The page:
And the man who wrote those words, himself wrote one of those 'honest books' to which 'honest readers' (like myself and many others) return again and again, and which this week celebrated the 100th anniversary its publication - The Wind in the Willows...
This book is, actually, less of a book and more of a friend - a good friend with whom you simply must keep in touch, whose company always makes you feel a little more content with life, a tad more safe in uncertain times.
For me that friendship began when I was nine years old and my parents gave me a thin, pocket-sized edition with small print and none of those wonderful E H Shepard pictures that were not the first, but certainly the definitive illustrations. In fact, the only decoration to my copy was a line drawing - stamped on the pale green cover - of two gnarled willow trees bending in the wind.
Nevertheless, as an only, sickly child, I read the book in one day and claimed the characters - gentle-natured Mole, good-hearted Ratty, no-nonsense Badger and the one-and-only, never-to be-forgotten, utterly outrageous, Mr Toad - for an extended family.
I fell under the the spell of the chattering, babbling river so beloved of the Water Rat: "It's my world, and I don't want any other. What is it hasn't got is not worth having, and what it doesn't know is not worth knowing..."
And, of course, I was captivated by the roar and rattle of Toad's errant motor car as it thundered down the open, dusty, highway ever in search of someplace new: "Here to-day - in next week to-morrow! Villages skipped, towns and cities jumped - always somebody else's horizon! O bliss! O poop-poop! O my! O my!"
The Wind in the Willows became one of the best-loved books on my childhood bookshelf. Some of the volumes that stood alongside it in those far off days have long been discarded and forgotten; others are still respected, still capable of evoking affectionate memories, but now seldom read. The Wind in the Willows, on the other hand, has remained a constant companion across the changing years.
So, what was it about the book that captured my youthful imagination and still captures the fancy of the older, more worldly-wise adult? What I adored, when young, was Kenneth Grahame's ability to spin a yarn full of lovable characters and comic escapades: Toad the daredevil adventurer, stealing cars, escaping from gaol, commandeering railway engines.
What intrigues me now is the daring with which the storyteller interweaves the fun and frolic with episodes of rare and mysterious beauty: Mole yearning for his little, abandoned home; Rat listening to tales of the wide world from an old seafaring rat and the mystical encounter with the great god Pan in that curious chapter entitled 'The Piper at the Gates of Dawn'.
The resulting mix oughtn't to work - indeed when the book was first published, a lot of very grown-up people (critics and the like) said that it didn't work. The humorous magazine Punch (with singular lack of humour) described it as "a sort of irresponsible holiday story in which the chief characters are woodland animals, who are represented as enjoying most of the advantages of civilization."
Even more glorious is the pompous pronouncement in The Times Literary Supplement that "as a contribution to natural history the work is negligible" before going on to point out that a water rat would "never use a boat to navigate a stream" and pondered on the subject of a mole doing whitewashing: "no doubt moles like their abodes to be clean; but whitewashing? Are we very stupid or is this joke really inferior?"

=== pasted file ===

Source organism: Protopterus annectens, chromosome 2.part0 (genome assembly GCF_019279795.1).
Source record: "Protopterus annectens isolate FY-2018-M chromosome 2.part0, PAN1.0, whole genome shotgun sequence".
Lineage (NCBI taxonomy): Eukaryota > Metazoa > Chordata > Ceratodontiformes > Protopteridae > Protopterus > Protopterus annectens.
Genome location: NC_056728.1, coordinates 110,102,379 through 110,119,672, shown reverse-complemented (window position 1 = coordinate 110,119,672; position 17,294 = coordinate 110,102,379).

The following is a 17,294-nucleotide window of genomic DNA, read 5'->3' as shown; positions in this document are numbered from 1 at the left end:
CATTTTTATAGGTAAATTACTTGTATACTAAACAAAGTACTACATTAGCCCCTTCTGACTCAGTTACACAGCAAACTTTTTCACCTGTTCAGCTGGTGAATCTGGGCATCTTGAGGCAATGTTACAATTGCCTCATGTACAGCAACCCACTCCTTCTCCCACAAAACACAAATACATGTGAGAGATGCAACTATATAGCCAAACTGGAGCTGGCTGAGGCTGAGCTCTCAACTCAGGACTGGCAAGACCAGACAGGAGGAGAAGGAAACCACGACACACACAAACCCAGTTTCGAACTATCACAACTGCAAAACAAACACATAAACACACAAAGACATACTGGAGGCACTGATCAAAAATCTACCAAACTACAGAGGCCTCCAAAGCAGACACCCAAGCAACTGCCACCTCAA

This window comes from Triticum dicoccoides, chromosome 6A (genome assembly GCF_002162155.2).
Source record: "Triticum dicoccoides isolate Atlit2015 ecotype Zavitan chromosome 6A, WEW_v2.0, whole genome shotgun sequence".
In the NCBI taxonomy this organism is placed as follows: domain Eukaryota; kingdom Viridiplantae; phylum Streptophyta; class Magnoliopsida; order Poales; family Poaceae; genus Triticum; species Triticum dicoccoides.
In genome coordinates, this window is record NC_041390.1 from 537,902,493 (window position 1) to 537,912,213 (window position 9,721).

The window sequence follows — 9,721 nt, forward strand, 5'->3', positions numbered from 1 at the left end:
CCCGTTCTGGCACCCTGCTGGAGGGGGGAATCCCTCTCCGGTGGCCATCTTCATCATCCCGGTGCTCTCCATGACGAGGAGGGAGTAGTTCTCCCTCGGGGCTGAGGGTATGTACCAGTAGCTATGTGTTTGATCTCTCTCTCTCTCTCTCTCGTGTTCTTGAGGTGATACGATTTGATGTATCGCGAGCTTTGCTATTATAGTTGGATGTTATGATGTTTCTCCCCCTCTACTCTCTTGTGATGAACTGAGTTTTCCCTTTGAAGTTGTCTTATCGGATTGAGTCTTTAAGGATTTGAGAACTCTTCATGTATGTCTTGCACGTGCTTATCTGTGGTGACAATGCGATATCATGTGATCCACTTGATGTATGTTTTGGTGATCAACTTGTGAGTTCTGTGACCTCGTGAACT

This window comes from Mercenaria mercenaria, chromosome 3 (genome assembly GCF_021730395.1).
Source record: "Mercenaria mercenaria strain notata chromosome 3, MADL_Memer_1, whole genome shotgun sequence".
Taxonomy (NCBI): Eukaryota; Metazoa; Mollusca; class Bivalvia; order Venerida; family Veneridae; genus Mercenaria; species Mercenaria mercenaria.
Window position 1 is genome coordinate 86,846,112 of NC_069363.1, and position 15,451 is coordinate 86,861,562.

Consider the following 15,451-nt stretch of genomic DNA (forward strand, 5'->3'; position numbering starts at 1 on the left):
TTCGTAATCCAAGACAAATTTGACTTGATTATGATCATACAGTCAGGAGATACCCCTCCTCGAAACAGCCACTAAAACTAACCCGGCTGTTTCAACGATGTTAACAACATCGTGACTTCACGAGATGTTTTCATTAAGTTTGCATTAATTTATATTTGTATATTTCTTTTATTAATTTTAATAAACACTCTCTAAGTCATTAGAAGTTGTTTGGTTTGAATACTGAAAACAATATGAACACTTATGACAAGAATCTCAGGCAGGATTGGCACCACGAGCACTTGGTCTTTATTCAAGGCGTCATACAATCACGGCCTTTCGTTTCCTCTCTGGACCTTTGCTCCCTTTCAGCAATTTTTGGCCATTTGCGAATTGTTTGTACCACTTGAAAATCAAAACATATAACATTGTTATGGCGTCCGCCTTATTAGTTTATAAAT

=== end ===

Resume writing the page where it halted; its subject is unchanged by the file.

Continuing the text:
The answer to which, of course - we now know - is obvious: yes, the critic of the TLS was indeed very stupid!
Young readers, of course, knew better: they made the book their own and then persuaded the adults to change their minds. As Grahame wrote, years afterwards: "It is the special charm of the child's point of view, that the dual nature of these characters does not present the slightest difficulty to them. It is only the old fogies who are apt to begin 'Well, but...' and so on. To the child it is all entirely natural and as it should be."
And - child or adult - we will return again and again to this miraculous book because woven through its entire length is an overwhelmingly reassuring sense of security and cosiness: of summer picnics on the river bank, walks across country fields in the frosty air of winter and afternoon tea snuggled around the fire...
Like the ancient willow trees that grow along the banks of the Thames and which gave the book its title, The Wind in the Willows has a time-enduring quality: it remains one of the most haunting evocative, boisterously funny and endlessly enchanting book ever written...
And if my recommendation won't suffice, let me leave you with the words of another admirer of The Wind in the Willows - and the man who dramatised the book and made it into what was, for many years, one of London' annual theatrical treats, Toad of Toad Hall - A A Milne:
For the last ten or twelve years I have been recommending it. Usually I speak about at my first meeting with a stranger. It is my opening remark, just as yours is something futile about the weather. If I don't get it in at the beginning, I squeeze it in at the end. The stranger has got to have it sometime.
Should I ever find myself in the dock, and one never knows, my answer to the question whether I have anything to say would be, 'Well, my lord, if I might just recommend a book to the jury before leaving...'
Toady, Ratty, Moley and Badger!
And may you live for at least another hundred years!
Images: © Estate of Ernest H Shepard